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Catalogue - Download

last updated: 02/05/2016

Igor Stravinsky (1882-1971)

Pulcinella Suite, Apollon musagète
Concerto in D

Orchestre de Chambre de Lausanne
Joshua Weilerstein, cond.

MDG 940 1955-6


Igor Stravinsky inaugurated the era of musical neoclassicism with a sensational success. His Pulcinella continues to be uncommonly popular even today, primarily as a suite from the ballet of the same name - which makes this virtuosic orchestral piece the perfect choice for this fascinating MDG debut program featuring Joshua Weilerstein, the new principal conductor of the Orchestre de Chambre de Lausanne. Apollon musagète and the rarely heard Concerto in D offer additional highly interesting insights into this important period in the great Russian composer's oeuvre.

Rendez-vous Russe

Prokofiev, Rachmaninoff, Shostakovich, Scriabin, Gubaidulina

Eva van Grinsven, saxophones
Helena Basilova, piano
Maria Milstein, violin
Lars Niederstraßer, saxophone

MDG 903 1951-6


Eva van Grinsven's Saxofolk debut album with the Berlage Saxophone Quartet was a spectacular success. On Rendez-vous russe the young Dutch saxophonist now sets out in quest of the "Russian soul," famous for its deeply felt emotionality and enthralling melancholy. Her saxophone and its marvelously versatile tone blend with the instruments of her chamber music partners, and the fine articulation so incredibly similar to the human voice produces a unique impact.

Johann Sebastian Bach (1685-1750)

Goldberg Variations BWV 988

Aulos Quartett

MDG 903 1950-6


Even the very first printed editions of Bach's incomparable Goldberg Variations contained arrangements for ensembles of melody instruments. The reason behind this is obvious: Bach's complex part texture, designed for a keyboard instrument with two manuals, cannot be realized without further ado on the piano and can only with difficulty be grasped by the listener. The Aulos Quartet has recorded a new version of Josef Rheinberger's arrangement that grabs and keeps our listening attention for two good reasons: the ideal transparency created by the mixed ensemble of strings and winds and the employment of the oboe profonda, a rarely heard instrument enormously expanding the tonal resources of the oboe family.

Ludwig van Beethoven (1770-1927)

Serenade for Flute, Violin and Viola op. 25
Trio for Violin, Viola and Violoncello op. 3

Ardinghello Ensemble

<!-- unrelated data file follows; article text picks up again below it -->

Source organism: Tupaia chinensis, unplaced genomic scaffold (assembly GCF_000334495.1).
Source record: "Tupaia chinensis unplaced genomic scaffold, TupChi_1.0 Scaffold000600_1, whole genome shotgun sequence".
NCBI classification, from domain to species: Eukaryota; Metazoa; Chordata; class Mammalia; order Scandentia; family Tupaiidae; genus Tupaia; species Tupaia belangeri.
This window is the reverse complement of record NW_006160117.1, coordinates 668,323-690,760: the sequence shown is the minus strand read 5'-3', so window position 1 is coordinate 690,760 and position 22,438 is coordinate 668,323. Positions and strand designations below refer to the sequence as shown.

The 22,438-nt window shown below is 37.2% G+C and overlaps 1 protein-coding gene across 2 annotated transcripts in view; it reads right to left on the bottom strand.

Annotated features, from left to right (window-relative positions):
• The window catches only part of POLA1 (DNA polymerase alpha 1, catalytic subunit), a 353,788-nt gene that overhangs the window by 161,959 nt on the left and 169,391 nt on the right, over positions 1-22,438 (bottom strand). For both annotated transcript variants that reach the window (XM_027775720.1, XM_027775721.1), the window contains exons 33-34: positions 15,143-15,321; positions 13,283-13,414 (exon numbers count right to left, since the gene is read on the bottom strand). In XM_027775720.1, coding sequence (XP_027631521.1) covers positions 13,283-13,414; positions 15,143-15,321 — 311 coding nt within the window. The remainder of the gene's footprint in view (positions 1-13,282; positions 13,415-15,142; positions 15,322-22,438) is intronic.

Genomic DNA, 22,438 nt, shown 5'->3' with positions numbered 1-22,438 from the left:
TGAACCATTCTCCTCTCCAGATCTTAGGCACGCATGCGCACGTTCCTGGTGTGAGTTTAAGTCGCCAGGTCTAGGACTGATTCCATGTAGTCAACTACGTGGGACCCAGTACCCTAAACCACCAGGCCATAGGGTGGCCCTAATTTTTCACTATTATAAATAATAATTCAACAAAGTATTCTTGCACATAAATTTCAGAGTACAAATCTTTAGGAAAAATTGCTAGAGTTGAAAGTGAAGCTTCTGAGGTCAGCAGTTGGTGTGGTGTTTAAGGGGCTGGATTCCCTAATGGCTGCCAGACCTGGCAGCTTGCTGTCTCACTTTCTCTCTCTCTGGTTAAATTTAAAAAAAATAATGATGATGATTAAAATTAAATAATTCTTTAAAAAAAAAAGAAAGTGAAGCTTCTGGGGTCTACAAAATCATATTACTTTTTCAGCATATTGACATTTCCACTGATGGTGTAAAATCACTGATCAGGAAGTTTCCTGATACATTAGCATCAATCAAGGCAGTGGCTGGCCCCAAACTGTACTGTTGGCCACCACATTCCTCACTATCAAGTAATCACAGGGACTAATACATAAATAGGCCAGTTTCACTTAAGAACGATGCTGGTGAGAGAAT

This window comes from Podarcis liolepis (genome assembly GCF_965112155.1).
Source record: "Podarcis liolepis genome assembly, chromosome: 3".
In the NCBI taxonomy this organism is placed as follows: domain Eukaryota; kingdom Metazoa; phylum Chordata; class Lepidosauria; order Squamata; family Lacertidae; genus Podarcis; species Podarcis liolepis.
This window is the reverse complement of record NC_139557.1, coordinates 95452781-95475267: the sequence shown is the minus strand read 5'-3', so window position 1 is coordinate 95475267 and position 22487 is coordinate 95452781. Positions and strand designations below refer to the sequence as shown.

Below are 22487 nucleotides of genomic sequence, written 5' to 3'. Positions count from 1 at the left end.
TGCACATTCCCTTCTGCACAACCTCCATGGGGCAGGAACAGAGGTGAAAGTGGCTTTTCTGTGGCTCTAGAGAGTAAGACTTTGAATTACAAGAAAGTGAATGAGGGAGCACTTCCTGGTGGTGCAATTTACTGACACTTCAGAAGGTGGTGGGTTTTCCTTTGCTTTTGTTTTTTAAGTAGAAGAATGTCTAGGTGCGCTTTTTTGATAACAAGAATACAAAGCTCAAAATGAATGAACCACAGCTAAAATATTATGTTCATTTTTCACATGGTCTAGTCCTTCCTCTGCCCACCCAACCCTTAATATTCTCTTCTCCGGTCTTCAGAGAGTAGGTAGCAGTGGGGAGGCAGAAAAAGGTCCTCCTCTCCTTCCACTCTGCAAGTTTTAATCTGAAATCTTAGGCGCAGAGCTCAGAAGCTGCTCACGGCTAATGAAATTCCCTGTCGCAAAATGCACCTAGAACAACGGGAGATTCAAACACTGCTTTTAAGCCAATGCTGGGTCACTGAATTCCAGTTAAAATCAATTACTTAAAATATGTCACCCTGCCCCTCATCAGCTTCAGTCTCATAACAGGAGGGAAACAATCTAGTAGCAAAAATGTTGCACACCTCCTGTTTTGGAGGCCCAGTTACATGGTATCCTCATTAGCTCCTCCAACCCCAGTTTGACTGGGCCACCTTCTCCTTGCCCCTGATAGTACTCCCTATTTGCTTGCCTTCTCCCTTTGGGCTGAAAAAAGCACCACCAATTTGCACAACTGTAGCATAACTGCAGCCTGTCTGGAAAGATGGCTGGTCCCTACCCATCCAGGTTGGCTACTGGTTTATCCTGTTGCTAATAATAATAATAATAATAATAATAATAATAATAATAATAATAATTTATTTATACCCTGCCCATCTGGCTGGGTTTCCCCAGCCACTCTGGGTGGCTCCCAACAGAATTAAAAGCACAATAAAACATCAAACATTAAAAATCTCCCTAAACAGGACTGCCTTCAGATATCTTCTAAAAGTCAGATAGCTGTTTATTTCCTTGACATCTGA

MDG 903 1953-6


Only a little chamber music for flute by Beethoven has come down to us. The Viennese classical Titan was not particularly fond of this tender instrument. If only life had given him the chance to hear the Ardinghello Ensemble with the phenomenal Karl Kaiser! Then he certainly would have changed his mind. Nevertheless, he managed to pen an elegant, nimble Serenade op. 25, which the Ardinghello Ensemble is now releasing along with a new rendering of the magnificent String Trio op. 3.

Serenade for Dieter Klöcker Vol. 2

Wagenseil, Albrechtsberger, Erzherzog Rudolf, Schubert, Mylivecek, Asioli, Grund, Meyerbeeer, Farrenc, Röntgen, Bruch, Herzogenberg

Consortium Classicum

MDG 301 1967-2


The unforgettable Dieter Klöcker would have celebrated his eightieth birthday in 2016 - which is reason enough to commemorate this anniversary with a very special edition. Four CDs with carefully selected musical gems from the WDR audio archive, made between 1969 and 1993, demonstrate the incomparable variety of Klöcker's work as a chamber musician. Since a few CD premieres are found among them, this release is a valuable rarity guaranteed to enthuse faithful fans of the legendary Consortium Classicum - and not only them.

Max Reger (1873-1916)
Complete Works for 2 Pianos

Piano Duo Trenkner / Speidel

MDG 330 0756-2


This complete recording of Max Reger's compositions for piano duo presents him at his full-bodied best. In charge of this major undertaking: the Trenkner-Speidel Duo, who have added a number of important recordings to the MDG catalogue in recent years.
The three duos, all of them variation works, were composed within a period of ten years and served as visiting cards for the highly imaginative Reger. They revolve around the three great heroes of music history: Bach, Mozart, and Beethoven. Reger worked with absolute meticulousness in what he called "absolutely splendid" and "spectacular" scores until "every little note was calculated with the greatest precision for the sound."